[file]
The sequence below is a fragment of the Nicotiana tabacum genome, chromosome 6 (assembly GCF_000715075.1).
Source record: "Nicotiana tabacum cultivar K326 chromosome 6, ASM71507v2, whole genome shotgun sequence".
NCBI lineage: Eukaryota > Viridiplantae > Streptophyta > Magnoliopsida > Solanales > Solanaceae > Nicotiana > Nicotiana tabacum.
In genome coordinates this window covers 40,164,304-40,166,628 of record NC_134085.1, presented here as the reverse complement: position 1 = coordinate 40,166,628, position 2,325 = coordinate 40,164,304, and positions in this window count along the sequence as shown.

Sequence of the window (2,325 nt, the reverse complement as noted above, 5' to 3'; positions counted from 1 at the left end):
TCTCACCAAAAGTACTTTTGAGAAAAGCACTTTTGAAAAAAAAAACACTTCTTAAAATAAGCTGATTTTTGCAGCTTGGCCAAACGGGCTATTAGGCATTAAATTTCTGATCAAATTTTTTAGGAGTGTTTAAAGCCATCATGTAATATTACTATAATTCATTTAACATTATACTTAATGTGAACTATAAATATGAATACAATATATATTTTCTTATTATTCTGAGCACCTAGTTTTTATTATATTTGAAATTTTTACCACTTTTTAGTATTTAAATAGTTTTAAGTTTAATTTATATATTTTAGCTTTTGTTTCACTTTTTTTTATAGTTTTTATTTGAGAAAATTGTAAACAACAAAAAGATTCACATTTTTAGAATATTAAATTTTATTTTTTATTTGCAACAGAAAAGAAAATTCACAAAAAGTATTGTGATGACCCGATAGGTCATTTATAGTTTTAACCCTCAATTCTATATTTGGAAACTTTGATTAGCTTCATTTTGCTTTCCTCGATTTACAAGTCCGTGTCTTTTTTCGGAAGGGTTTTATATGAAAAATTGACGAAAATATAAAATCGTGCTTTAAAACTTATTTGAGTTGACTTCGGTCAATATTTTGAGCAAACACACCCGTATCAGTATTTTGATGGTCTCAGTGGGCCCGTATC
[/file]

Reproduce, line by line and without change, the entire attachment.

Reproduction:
The sequence below is a fragment of the Nicotiana tabacum genome, chromosome 6 (assembly GCF_000715075.1).
Source record: "Nicotiana tabacum cultivar K326 chromosome 6, ASM71507v2, whole genome shotgun sequence".
NCBI lineage: Eukaryota > Viridiplantae > Streptophyta > Magnoliopsida > Solanales > Solanaceae > Nicotiana > Nicotiana tabacum.
In genome coordinates this window covers 40,164,304-40,166,628 of record NC_134085.1, presented here as the reverse complement: position 1 = coordinate 40,166,628, position 2,325 = coordinate 40,164,304, and positions in this window count along the sequence as shown.

Sequence of the window (2,325 nt, the reverse complement as noted above, 5' to 3'; positions counted from 1 at the left end):
TCTCACCAAAAGTACTTTTGAGAAAAGCACTTTTGAAAAAAAAAACACTTCTTAAAATAAGCTGATTTTTGCAGCTTGGCCAAACGGGCTATTAGGCATTAAATTTCTGATCAAATTTTTTAGGAGTGTTTAAAGCCATCATGTAATATTACTATAATTCATTTAACATTATACTTAATGTGAACTATAAATATGAATACAATATATATTTTCTTATTATTCTGAGCACCTAGTTTTTATTATATTTGAAATTTTTACCACTTTTTAGTATTTAAATAGTTTTAAGTTTAATTTATATATTTTAGCTTTTGTTTCACTTTTTTTTATAGTTTTTATTTGAGAAAATTGTAAACAACAAAAAGATTCACATTTTTAGAATATTAAATTTTATTTTTTATTTGCAACAGAAAAGAAAATTCACAAAAAGTATTGTGATGACCCGATAGGTCATTTATAGTTTTAACCCTCAATTCTATATTTGGAAACTTTGATTAGCTTCATTTTGCTTTCCTCGATTTACAAGTCCGTGTCTTTTTTCGGAAGGGTTTTATATGAAAAATTGACGAAAATATAAAATCGTGCTTTAAAACTTATTTGAGTTGACTTCGGTCAATATTTTGAGCAAACACACCCGTATCAGTATTTTGATGGTCTCAGTGGGCCCGTATC